Ordnance Survey currently uses airborne digital cameras to obtain 2D and 3D data content. These cameras are not yet fully exploited in production but research and development projects, such as Change Detection, utilise their full spectral and geometric capacity.
People are often surprised that Ordnance Survey does not use satellite data other than for positioning. This has been largely due to restrictions on revisit rates, acquisition schedules and spatial resolution, and cloud cover is a major limitation over Great Britain. Previous projects have tested data from several different sensors to gauge their value for data capture or change detection. We continue to actively track developments in satellite technologies and remain interested in exploiting satellite-born imagery, synthetic aperture radar, lidar and other data types.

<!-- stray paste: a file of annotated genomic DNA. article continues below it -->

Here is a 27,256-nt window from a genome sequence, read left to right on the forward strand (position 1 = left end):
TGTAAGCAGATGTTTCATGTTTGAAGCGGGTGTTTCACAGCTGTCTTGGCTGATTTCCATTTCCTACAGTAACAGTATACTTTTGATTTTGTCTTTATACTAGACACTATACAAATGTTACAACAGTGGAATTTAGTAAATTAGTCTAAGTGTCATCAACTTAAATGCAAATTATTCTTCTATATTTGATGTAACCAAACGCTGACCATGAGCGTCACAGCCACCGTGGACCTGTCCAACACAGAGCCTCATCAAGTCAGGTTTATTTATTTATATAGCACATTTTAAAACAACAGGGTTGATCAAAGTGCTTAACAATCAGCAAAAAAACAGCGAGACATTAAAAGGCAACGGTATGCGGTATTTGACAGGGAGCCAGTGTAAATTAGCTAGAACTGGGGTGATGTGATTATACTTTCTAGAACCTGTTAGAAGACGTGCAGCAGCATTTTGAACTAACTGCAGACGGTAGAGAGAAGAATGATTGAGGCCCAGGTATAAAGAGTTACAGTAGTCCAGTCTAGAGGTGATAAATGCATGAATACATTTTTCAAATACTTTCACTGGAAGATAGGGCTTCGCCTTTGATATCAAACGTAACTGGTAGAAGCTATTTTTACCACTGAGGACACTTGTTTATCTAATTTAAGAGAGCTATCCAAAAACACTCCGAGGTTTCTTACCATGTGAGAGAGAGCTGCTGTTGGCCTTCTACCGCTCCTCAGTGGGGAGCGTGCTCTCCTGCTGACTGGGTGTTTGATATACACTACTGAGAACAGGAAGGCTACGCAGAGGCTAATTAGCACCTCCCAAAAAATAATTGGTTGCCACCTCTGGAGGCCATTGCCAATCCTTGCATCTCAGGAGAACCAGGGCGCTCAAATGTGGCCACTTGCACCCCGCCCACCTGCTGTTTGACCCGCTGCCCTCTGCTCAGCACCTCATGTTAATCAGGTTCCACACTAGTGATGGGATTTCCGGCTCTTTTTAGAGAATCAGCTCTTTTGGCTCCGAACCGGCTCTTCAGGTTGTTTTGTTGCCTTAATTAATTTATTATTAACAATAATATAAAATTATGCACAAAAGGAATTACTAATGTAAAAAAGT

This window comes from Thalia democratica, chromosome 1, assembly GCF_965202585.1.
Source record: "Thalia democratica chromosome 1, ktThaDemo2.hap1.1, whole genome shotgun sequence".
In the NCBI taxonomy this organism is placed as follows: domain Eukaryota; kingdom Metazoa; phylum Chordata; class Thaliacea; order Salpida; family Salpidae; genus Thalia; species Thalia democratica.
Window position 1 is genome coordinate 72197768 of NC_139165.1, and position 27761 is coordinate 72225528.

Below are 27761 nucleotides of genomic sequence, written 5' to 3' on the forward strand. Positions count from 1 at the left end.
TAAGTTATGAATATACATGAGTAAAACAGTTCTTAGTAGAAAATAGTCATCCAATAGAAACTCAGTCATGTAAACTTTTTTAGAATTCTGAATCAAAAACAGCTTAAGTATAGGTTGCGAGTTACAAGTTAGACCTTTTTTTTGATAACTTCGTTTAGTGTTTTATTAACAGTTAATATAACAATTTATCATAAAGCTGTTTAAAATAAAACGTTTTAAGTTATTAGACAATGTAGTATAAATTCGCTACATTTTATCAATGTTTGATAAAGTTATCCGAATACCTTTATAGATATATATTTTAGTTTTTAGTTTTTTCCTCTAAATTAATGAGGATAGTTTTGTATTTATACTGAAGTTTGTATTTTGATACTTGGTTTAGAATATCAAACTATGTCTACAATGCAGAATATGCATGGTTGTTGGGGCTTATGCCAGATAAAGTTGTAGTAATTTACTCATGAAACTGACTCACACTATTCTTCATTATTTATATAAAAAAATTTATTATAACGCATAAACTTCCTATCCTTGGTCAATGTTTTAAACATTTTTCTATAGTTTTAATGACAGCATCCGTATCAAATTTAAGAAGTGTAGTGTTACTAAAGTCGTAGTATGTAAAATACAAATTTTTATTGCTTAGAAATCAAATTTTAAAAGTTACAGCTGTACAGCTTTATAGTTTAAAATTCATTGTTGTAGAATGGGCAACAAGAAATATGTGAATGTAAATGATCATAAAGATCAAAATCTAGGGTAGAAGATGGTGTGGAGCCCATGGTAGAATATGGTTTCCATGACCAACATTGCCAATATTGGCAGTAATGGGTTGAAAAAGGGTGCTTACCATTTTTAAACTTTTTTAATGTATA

Major advances in unmanned aerial vehicle (UAV) technologies are of great interest to mapping organisations because these platforms are potentially more flexible to fly and cheaper to run than manned aircraft. We have undertaken trials of several commercially available UAVs and continue to watch how the stability of this platform improves alongside the capability of the instruments that can be carried.
As the detail and resolution in our data products is increased, obtaining source data with greater detail is vital. Improved spatial resolution in our imagery goes a long way to achieving these improvements but ground-based survey will always be required. As there is demand for increased information around transport routes, putting sensors on road and rail vehicles can gather large volumes of raw data along these corridors. Previous research has not only tested some of the existing ground-based vehicle systems but has also developed tools for automatically interrogating these data to extract improved attribution for our existing products.
For more information:
Contact: Anne Patrick, Research Project Coordinator